3D printed self-adhesive PEGDA–PAA hydrogels as modular components for soft actuators and microfluidics†
Hydrogel building blocks that are stimuli-responsive and self-adhesive could be utilized as a simple “do-it-yourself” construction set for soft machines and microfluidic devices. However, conventional covalently-crosslinked hydrogels are unsuitable since they are as static materials with poor interfacial adhesion. In this article, we demonstrate ion-responsive interchangeable parts based on composite hydrogels that incorporate both covalent and ionic crosslinking. We use light-directed 3D printing to covalently-crosslink poly(ethylene glycol) diacrylate in the presence of anionic poly(acrylic acid) of much higher molecular weight. The addition of trivalent cations acts to crosslink the anionic polymer chains together. Using high cation concentrations drives strong crosslinking, which can result in dramatic hydrogel contraction. Mismatched contraction of layered ion-responsive and non-ion-responsive hydrogels can control bending and twisting actuation, which is utilized for a gripping device. Alternatively, moderate cation concentrations permit strong self-adhesion between hydrogel surfaces. LEGO-like hydrogel blocks with internal channels and external mechanical connectors can be stacked into complex microfluidic device geometries including serpentine micromixers and multilevel architectures. This approach enables “plug-and-play” hydrogel parts for ionic soft machines that mimic actuation, sensing, and fluid transport in living systems.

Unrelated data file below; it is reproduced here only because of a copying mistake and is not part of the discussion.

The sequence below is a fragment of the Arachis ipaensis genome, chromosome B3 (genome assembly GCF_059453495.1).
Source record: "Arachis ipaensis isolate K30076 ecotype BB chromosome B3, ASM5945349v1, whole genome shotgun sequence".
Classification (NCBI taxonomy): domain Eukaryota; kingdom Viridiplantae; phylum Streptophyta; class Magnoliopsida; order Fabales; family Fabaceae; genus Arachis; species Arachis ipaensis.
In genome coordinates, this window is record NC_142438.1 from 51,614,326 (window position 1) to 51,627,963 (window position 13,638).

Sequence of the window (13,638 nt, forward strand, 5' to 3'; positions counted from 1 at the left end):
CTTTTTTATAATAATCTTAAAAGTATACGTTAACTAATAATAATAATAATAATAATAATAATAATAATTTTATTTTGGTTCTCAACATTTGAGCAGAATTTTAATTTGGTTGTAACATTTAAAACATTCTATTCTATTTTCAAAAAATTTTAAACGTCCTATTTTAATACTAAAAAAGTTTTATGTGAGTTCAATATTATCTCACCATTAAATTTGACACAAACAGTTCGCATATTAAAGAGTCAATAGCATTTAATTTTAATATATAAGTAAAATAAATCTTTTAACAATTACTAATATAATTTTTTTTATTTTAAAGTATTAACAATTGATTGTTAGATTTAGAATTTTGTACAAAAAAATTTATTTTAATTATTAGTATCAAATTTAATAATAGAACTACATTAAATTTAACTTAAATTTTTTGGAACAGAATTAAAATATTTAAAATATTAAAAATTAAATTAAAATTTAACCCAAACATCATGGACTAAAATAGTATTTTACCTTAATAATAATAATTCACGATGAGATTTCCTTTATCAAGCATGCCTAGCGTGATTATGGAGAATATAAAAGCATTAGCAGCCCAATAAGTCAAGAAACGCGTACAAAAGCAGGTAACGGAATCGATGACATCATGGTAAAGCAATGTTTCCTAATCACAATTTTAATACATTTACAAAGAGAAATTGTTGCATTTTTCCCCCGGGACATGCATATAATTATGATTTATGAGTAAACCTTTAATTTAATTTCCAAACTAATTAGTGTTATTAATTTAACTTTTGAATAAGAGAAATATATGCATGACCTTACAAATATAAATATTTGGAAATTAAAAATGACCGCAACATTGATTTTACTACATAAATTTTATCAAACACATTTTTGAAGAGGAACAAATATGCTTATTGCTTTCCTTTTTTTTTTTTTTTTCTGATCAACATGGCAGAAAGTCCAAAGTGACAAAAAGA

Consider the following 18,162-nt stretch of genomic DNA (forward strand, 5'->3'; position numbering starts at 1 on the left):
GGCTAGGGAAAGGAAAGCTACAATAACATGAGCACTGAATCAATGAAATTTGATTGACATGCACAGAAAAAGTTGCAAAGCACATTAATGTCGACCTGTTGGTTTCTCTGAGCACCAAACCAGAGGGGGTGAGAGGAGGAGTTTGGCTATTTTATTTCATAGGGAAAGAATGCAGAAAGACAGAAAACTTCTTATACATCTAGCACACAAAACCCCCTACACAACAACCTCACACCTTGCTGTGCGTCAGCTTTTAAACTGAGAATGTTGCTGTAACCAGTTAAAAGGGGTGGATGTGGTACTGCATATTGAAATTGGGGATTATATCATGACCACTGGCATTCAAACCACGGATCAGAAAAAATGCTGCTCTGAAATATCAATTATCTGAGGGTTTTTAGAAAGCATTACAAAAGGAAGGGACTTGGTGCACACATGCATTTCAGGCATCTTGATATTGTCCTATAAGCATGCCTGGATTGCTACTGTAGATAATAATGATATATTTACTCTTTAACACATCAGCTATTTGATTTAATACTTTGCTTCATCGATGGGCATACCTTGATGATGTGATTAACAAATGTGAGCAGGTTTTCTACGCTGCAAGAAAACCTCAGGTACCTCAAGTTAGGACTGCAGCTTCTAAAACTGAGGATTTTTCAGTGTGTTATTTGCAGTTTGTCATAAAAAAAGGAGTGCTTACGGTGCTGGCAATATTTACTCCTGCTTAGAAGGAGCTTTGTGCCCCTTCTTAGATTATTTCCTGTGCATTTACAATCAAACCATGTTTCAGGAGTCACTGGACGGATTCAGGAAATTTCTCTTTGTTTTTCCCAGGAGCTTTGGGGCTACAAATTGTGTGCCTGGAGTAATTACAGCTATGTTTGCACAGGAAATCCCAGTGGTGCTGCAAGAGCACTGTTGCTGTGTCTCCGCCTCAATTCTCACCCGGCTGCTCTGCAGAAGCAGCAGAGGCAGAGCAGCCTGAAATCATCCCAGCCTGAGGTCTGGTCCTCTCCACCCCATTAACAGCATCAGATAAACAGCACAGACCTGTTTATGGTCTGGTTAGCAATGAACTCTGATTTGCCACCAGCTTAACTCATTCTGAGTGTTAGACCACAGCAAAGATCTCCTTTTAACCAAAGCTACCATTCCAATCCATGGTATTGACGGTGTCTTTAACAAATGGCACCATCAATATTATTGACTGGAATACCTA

- This article is part of the themed collection: Chemical Advances in Additive Manufacturing